Grz, Kris.

Friday, 14 September 2007 23:38:11 (GMT Daylight Time, UTC+01:00)  #    Disclaimer  |  Comments [2]  | 

Always nice to see a working example when learning something new. I just noticed that the list of starter kits has grown. Be sure to check them out. It seems that there are already 3 versions of the Club Starter Kit, 1 created by Microsoft people and 2 extended versions by the community. Also take a look at the, just started, starterkits.org site.

Grz, Kris.

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Friday, 14 September 2007 09:26:30 (GMT Daylight Time, UTC+01:00)  #    Disclaimer  |  Comments [1]  | 
# Sunday, 09 September 2007

Standard out of the box ASP.NET 2.0 uses SQL Server Express for the Application Services (Membership, Roles, ...). However sometimes you don't want it to be like that because you don't want to pay extra for SQL Server to your hosting company. In the past you practically had to rewrite your application or at least the Data Access Layer to be able to use an alternative database. Thanks to the Provider model that's being used by ASP.NET 2.0 it's possible to develop an application while another team could create an alternative provider and afterwards use some configuration to let your application make use of this new provider.

So, when you're reading this, it means you're interested in changing your default SQL Server based applications services to Access. First of all make sure that you download the Sample Access Providers provided by Microsoft.
This is a .vsi file and you could run it to get installed. But rather then doing that, you simply rename the extension from vsi to zip. That's right, you simply rename it and use a zip utitlity, like the built in zip functionality of Windows to extract the files.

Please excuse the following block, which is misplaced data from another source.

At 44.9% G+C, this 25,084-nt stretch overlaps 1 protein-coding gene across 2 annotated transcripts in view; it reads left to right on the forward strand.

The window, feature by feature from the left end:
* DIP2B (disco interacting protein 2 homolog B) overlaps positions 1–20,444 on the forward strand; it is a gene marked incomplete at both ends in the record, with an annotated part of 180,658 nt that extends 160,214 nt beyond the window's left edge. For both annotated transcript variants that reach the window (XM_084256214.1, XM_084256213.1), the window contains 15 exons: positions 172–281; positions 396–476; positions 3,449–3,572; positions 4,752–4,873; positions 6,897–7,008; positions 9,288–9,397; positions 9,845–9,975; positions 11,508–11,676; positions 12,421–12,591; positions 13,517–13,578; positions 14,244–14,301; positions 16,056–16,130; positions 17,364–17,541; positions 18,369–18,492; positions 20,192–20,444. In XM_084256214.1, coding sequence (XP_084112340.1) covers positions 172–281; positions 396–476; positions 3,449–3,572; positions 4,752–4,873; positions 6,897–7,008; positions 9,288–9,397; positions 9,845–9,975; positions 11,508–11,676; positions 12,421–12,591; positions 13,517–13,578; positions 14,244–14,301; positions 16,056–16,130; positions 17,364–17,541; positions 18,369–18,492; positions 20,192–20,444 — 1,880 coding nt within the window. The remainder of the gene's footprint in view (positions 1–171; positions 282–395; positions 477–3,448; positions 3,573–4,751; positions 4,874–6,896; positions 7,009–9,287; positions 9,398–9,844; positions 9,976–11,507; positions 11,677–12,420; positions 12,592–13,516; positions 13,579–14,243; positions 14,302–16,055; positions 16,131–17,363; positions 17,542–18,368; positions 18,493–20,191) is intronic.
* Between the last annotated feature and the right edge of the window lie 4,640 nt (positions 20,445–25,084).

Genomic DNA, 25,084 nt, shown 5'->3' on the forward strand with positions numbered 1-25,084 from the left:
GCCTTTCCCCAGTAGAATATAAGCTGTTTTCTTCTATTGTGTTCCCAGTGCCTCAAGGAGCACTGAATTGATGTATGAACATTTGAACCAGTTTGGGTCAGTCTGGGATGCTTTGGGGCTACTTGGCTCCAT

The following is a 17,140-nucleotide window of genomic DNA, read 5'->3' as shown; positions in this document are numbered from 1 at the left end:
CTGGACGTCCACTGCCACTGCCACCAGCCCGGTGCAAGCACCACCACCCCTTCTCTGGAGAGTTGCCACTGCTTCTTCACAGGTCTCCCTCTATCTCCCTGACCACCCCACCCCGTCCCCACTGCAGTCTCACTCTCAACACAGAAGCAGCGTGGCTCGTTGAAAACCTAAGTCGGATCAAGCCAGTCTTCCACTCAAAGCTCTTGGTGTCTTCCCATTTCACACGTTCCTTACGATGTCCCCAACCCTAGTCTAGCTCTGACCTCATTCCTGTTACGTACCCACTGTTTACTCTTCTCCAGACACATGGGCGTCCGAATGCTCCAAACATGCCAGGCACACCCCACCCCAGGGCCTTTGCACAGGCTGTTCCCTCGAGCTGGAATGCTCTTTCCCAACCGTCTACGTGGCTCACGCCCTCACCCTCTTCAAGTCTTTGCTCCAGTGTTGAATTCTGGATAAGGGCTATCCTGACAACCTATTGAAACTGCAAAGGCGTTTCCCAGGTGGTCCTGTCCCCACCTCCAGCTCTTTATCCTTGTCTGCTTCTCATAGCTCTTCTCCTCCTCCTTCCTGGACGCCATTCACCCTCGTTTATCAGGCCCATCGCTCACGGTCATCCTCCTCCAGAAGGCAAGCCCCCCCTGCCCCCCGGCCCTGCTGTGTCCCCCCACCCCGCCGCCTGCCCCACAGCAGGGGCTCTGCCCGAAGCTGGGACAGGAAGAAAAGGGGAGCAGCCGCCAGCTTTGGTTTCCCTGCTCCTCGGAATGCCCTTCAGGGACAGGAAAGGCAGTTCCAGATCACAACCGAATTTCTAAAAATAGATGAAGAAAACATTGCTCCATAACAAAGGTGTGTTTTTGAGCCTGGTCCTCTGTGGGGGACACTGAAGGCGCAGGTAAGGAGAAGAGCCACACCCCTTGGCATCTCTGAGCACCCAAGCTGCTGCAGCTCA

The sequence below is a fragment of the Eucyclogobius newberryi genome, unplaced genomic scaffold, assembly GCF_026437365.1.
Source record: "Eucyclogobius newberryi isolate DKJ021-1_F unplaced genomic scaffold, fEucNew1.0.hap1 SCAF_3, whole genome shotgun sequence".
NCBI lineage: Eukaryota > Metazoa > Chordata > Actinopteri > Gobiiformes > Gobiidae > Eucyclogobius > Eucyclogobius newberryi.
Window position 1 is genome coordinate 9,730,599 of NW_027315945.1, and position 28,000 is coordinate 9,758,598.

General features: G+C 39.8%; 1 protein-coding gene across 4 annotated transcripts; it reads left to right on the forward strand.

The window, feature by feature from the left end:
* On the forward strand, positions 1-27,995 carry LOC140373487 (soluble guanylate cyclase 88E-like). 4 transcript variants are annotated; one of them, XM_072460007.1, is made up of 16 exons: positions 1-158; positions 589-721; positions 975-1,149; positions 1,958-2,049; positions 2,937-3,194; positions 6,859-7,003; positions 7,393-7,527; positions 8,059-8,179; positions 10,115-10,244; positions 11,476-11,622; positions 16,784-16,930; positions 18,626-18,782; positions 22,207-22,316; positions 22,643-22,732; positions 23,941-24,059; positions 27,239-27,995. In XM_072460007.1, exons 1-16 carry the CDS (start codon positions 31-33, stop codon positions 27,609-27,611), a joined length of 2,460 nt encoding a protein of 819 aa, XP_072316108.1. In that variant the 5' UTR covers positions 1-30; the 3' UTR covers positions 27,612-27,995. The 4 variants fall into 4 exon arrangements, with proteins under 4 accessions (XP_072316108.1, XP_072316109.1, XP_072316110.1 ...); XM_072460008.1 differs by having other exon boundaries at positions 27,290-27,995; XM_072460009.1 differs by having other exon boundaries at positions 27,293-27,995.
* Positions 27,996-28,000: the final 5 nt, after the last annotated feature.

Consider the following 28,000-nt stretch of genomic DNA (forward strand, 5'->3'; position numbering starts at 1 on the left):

accessproviders01 
Figure 1: the unpacked Sample Access Providers

These are the files I got after extracting the .zip file. You see there's already a full blown ASPNetDB.mdb file in it that has the needed tables and queries to be able to support  the Application Services. Figure 2 shows what's already available. As you can see

accessproviders03
Figure 2: Overview of the available tables and queries in the accompanied Access database file.

After extracting the files we still need to compile the source code in order to be able to integrate the providers into our web application. If you have Visual Studio or Visual C# Express installed you open your IDE of choice. You navigate to the menu and click File, Open, Project/Solution. Once the dialog opens you navigate to where you extracted the contents of the zip file. Select the Access.csproj, see Figure 1, and click the Open button.

Once opened you can see the following in the solution (Figure 3). Now you just have to build the solution, preferably in Release mode.

accessproviders04
Figure 3: solution

Ok, the output of building the solution provides us with an assembly named SampleAccessProviders.dll. To find it back you just need to open a windows explorer and navigate to the place where you extracted the zip file to. There you should see a newly created subfolder called bin and in that one that's called Release. In the Release folder you'll find the built assembly.